Let’s start with the bright side, shall we?
It’s the New Yorker.
And it’s the only thing on the floor.
It is even possible that the object of my son’s attention was the article and not the cartoon. What?!!? I didn’t say it was “likely.”
And even if it was the cartoon, it’s still a step up from reading the same Calvin & Hobbes for the three hundred and twenty-sixth time. Am I right?
Now for the, uh, less bright, side.
It is, yes, on the floor.
I picked it up and threw it away.
I do hope he wasn’t in the middle of that article.
About Day 4:
And always, I turn to him and say, "Then what's your excuse?"
I just love this story. First, because it is makes me laugh every time I read it and second, because it's actually very important. To wit: how do you figure out what your child is ready to take on in the way of responsibilities? And if we always give them the benefit of the "Aw, they're just kids" argument, when exactly are they going to show up and act like the adults we want them to eventually be?
We all want to be Goldilocks and get it just right, but if I had it all to do over again, I think I would err on the side of expecting too much of my children rather than expecting too little. Maybe I say this because the grass is always greener on the other side and in my case the other side would have been expecting my children to chew with their mouths closed, clean up after themselves and be considerate well before, well, now.
I think, particularly with my Oldest, my anxiety about mothering the first time around - coupled with a personal history of having felt shoved out of the nest at a very early age - led me to be too tentative in this regard . I was always waiting for him to make the move, take the chance, say “Yes!” (We were also kinda traumatized by an ill-fated foray into AYSO soccer in Kindergarten. We forced him to finish the season even though he LOATHED it. Big. Mistake. Deserves its own post, that one.)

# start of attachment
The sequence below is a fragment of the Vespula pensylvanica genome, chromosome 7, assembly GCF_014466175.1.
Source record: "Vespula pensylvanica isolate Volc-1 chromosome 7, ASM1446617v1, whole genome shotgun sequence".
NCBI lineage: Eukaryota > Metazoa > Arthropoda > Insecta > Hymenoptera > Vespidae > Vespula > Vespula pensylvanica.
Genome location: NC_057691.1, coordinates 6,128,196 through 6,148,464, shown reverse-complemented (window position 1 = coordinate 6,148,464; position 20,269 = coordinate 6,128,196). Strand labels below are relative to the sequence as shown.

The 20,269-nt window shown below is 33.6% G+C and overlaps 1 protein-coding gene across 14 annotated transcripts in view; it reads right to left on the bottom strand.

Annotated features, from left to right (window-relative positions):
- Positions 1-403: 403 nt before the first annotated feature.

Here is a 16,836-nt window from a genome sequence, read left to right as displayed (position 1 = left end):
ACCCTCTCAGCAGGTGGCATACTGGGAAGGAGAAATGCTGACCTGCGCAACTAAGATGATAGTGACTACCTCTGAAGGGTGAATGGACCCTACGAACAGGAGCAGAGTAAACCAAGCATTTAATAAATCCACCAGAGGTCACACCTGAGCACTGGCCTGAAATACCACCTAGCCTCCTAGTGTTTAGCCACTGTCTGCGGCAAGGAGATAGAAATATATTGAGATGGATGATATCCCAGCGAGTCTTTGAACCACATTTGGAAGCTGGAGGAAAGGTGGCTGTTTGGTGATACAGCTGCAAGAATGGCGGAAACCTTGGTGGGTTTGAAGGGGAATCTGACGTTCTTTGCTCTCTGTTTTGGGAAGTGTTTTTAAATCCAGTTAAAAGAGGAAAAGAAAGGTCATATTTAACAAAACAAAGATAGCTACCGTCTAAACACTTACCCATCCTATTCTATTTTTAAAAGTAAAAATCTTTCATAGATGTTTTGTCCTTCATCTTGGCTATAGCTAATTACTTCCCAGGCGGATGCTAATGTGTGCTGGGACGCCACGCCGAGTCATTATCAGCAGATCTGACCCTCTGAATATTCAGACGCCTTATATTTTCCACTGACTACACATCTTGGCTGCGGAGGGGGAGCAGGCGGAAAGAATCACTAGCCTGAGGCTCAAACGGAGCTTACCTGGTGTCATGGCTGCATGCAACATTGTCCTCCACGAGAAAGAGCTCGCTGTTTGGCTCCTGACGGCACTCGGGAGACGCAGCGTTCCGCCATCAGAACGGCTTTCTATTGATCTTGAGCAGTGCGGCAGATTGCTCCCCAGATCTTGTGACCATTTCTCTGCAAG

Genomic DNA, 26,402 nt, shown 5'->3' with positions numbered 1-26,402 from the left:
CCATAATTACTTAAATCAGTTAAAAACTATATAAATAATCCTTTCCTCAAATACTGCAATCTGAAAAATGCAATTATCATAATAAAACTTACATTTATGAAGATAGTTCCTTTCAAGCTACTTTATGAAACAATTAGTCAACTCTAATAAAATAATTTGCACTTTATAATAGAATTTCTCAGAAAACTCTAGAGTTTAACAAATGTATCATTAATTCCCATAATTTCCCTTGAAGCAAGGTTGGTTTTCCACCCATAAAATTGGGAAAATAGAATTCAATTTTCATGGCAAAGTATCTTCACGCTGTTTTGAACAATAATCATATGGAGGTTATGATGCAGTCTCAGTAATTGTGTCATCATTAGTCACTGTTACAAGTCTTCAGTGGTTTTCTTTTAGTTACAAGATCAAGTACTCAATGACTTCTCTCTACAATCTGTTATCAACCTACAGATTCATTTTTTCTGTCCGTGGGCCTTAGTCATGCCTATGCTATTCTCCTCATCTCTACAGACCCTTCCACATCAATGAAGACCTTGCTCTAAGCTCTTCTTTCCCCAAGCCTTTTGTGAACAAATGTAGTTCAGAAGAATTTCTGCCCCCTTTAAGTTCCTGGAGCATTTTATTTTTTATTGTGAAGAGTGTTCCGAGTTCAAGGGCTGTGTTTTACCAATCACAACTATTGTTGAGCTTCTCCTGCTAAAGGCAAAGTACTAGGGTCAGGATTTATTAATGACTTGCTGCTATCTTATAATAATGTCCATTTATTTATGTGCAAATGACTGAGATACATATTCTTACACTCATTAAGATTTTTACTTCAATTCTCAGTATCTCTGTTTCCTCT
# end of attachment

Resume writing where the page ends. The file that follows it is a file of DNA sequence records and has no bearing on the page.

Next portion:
Anyway, I rationalized my own reluctance to push him with a pretty solid argument. I told myself that I wanted his developmental steps to come from him, to be internally motivated and not an effort to please me or anyone else. I still believe this and if I had to pick a baseline to work from, I’d take this over its opposite. I have seen waaaay too many parents who push their children hard, not in the service of the child, but because the parent is narcissistically gratified by having a child who behaves a certain way at the table, gets a certain grade in a class, scores a certain number of goals in soccer. Bleh.
But the problem with my approach, and what I didn’t see until I had spent an embarrassingly long time being a parent, is that a huge part of the job is simply believing in your child - in his capabilities, her possibilities, his fundamental all-rightness, her capacity for growth - both in the present moment and in the far-off imagined day of adulthood. I now think that if at every step of the way we believe in our children’s inherent capabilities, they will show us what they are capable of.
Obviously, if you ask too much of a child, you are setting her up for failure. But asking too little is just the flip side of that same mistake. The real parenting challenge is believing in their capabilities just a shade more than they do. When you do that, sometimes they surprise you, and even better, sometimes they surprise themselves.
Also in regards to Day 4, magpie wondered:
It’s definitely not a standoff - thus far they are not paying enough attention to make it a standoff. And when you are as removed from the process as I have been, there is very little personal charge to the whole endeavor. I am being patient in this experiment (that in itself is an experiment, but that’s another story), because I don’t actually want them to pick up their sh*t in a communal room because they are paying attention to me, but because it is the right thing to do.
Thoughts, gentle readers?